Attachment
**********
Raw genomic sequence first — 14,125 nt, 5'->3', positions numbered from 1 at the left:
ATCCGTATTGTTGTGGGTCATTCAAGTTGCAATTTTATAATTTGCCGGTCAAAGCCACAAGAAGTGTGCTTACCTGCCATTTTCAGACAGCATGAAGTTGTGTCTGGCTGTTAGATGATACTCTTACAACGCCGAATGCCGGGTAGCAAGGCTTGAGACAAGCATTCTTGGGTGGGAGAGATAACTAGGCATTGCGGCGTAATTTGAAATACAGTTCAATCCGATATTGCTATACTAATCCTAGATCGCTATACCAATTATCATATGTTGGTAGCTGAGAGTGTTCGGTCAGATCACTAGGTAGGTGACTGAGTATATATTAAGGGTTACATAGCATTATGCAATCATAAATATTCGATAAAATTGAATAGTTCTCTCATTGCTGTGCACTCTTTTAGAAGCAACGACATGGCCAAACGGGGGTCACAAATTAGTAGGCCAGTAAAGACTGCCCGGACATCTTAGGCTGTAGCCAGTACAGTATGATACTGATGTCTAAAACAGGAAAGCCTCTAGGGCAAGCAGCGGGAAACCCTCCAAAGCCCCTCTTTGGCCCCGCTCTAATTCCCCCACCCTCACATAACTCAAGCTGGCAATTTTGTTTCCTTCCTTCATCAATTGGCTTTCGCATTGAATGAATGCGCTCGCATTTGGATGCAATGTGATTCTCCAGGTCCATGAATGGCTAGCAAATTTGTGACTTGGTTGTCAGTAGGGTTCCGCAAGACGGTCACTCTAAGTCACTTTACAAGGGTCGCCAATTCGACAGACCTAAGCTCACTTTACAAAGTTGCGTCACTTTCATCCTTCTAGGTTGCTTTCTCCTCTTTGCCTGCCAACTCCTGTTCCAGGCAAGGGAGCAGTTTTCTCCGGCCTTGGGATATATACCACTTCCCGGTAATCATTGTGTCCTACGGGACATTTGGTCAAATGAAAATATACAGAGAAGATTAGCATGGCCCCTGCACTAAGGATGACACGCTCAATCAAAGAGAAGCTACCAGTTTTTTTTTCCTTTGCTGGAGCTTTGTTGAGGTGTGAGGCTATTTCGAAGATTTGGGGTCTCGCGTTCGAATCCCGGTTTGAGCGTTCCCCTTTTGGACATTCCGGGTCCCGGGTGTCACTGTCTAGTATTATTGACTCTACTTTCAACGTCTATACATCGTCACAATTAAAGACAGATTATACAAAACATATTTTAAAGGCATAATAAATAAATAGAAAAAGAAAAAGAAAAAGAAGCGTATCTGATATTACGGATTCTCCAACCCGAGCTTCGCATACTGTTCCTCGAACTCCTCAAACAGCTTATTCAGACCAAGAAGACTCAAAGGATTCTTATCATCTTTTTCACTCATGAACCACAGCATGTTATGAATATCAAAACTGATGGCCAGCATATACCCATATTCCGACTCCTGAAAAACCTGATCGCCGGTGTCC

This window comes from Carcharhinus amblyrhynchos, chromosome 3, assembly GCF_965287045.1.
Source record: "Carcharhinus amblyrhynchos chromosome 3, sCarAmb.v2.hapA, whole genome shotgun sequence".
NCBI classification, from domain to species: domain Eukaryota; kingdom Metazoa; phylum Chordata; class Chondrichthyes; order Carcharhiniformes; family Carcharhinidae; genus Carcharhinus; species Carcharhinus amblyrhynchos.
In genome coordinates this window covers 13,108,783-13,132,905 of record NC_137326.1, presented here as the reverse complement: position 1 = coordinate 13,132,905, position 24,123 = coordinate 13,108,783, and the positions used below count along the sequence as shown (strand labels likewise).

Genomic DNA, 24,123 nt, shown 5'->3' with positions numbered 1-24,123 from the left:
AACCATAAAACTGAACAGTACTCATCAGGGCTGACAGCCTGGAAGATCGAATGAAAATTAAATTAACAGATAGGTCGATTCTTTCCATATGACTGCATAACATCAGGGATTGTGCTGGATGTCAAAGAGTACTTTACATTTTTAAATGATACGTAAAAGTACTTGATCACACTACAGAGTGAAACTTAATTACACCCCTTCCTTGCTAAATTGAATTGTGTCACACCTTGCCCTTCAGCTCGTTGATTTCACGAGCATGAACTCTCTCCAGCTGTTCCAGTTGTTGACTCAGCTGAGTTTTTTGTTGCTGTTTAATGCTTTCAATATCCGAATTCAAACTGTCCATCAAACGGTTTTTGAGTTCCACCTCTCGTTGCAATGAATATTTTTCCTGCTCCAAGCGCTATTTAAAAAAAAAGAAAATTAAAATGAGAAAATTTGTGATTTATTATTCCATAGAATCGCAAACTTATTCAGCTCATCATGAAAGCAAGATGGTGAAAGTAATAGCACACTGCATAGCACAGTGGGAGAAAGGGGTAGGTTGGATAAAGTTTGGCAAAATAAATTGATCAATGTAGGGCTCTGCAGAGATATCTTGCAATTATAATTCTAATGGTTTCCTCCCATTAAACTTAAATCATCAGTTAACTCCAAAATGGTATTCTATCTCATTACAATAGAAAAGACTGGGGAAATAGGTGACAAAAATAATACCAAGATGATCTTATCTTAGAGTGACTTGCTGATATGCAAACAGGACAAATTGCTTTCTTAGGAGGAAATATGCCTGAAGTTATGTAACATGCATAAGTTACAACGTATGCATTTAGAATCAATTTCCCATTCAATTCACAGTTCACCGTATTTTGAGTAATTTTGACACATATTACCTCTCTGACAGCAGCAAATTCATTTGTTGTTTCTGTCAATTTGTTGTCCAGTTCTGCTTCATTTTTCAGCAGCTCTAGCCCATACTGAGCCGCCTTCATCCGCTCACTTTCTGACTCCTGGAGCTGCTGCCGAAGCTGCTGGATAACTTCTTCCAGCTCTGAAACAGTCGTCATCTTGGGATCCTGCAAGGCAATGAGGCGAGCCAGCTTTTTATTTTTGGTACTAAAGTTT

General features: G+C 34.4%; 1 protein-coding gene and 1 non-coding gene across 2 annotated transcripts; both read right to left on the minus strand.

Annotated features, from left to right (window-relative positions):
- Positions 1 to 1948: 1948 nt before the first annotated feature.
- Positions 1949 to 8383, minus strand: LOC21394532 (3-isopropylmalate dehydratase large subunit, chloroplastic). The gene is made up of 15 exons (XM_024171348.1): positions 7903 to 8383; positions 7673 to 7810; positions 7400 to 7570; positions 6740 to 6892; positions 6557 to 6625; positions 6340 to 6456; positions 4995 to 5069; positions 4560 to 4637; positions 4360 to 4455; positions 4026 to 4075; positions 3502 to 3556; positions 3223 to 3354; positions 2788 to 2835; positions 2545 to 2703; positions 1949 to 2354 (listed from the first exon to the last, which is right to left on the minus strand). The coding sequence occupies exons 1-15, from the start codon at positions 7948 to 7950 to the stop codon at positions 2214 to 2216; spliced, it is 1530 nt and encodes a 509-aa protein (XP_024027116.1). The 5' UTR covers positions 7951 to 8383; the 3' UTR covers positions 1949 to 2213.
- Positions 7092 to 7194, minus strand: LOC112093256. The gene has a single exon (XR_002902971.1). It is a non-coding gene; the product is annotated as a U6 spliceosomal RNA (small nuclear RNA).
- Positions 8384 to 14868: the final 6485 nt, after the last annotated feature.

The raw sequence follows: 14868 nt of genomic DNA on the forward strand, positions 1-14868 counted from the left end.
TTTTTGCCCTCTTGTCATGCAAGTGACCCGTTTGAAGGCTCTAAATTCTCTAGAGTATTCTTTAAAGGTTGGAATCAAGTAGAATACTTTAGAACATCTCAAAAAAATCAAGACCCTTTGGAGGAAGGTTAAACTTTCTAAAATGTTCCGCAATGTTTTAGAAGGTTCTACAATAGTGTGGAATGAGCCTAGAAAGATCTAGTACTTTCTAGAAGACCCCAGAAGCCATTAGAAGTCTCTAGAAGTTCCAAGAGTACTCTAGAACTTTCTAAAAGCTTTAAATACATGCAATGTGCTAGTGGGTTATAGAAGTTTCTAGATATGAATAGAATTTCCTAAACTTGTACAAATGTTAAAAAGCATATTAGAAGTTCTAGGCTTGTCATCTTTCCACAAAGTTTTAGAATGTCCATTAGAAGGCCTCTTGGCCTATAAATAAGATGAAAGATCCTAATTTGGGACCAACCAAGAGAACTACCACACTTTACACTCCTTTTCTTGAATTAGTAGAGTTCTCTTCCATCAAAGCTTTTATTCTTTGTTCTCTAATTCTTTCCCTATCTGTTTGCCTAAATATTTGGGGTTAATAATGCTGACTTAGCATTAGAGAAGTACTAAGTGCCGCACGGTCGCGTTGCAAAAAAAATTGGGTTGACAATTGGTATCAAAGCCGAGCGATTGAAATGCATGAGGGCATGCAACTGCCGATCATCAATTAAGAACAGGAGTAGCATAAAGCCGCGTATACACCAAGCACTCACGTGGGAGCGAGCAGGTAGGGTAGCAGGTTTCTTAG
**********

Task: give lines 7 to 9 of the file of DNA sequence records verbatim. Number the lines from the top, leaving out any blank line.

Genomic DNA, 24,123 nt, shown 5'->3' with positions numbered 1-24,123 from the left:
AACCATAAAACTGAACAGTACTCATCAGGGCTGACAGCCTGGAAGATCGAATGAAAATTAAATTAACAGATAGGTCGATTCTTTCCATATGACTGCATAACATCAGGGATTGTGCTGGATGTCAAAGAGTACTTTACATTTTTAAATGATACGTAAAAGTACTTGATCACACTACAGAGTGAAACTTAATTACACCCCTTCCTTGCTAAATTGAATTGTGTCACACCTTGCCCTTCAGCTCGTTGATTTCACGAGCATGAACTCTCTCCAGCTGTTCCAGTTGTTGACTCAGCTGAGTTTTTTGTTGCTGTTTAATGCTTTCAATATCCGAATTCAAACTGTCCATCAAACGGTTTTTGAGTTCCACCTCTCGTTGCAATGAATATTTTTCCTGCTCCAAGCGCTATTTAAAAAAAAAGAAAATTAAAATGAGAAAATTTGTGATTTATTATTCCATAGAATCGCAAACTTATTCAGCTCATCATGAAAGCAAGATGGTGAAAGTAATAGCACACTGCATAGCACAGTGGGAGAAAGGGGTAGGTTGGATAAAGTTTGGCAAAATAAATTGATCAATGTAGGGCTCTGCAGAGATATCTTGCAATTATAATTCTAATGGTTTCCTCCCATTAAACTTAAATCATCAGTTAACTCCAAAATGGTATTCTATCTCATTACAATAGAAAAGACTGGGGAAATAGGTGACAAAAATAATACCAAGATGATCTTATCTTAGAGTGACTTGCTGATATGCAAACAGGACAAATTGCTTTCTTAGGAGGAAATATGCCTGAAGTTATGTAACATGCATAAGTTACAACGTATGCATTTAGAATCAATTTCCCATTCAATTCACAGTTCACCGTATTTTGAGTAATTTTGACACATATTACCTCTCTGACAGCAGCAAATTCATTTGTTGTTTCTGTCAATTTGTTGTCCAGTTCTGCTTCATTTTTCAGCAGCTCTAGCCCATACTGAGCCGCCTTCATCCGCTCACTTTCTGACTCCTGGAGCTGCTGCCGAAGCTGCTGGATAACTTCTTCCAGCTCTGAAACAGTCGTCATCTTGGGATCCTGCAAGGCAATGAGGCGAGCCAGCTTTTTATTTTTGGTACTAAAGTTT

General features: G+C 34.4%; 1 protein-coding gene and 1 non-coding gene across 2 annotated transcripts; both read right to left on the minus strand.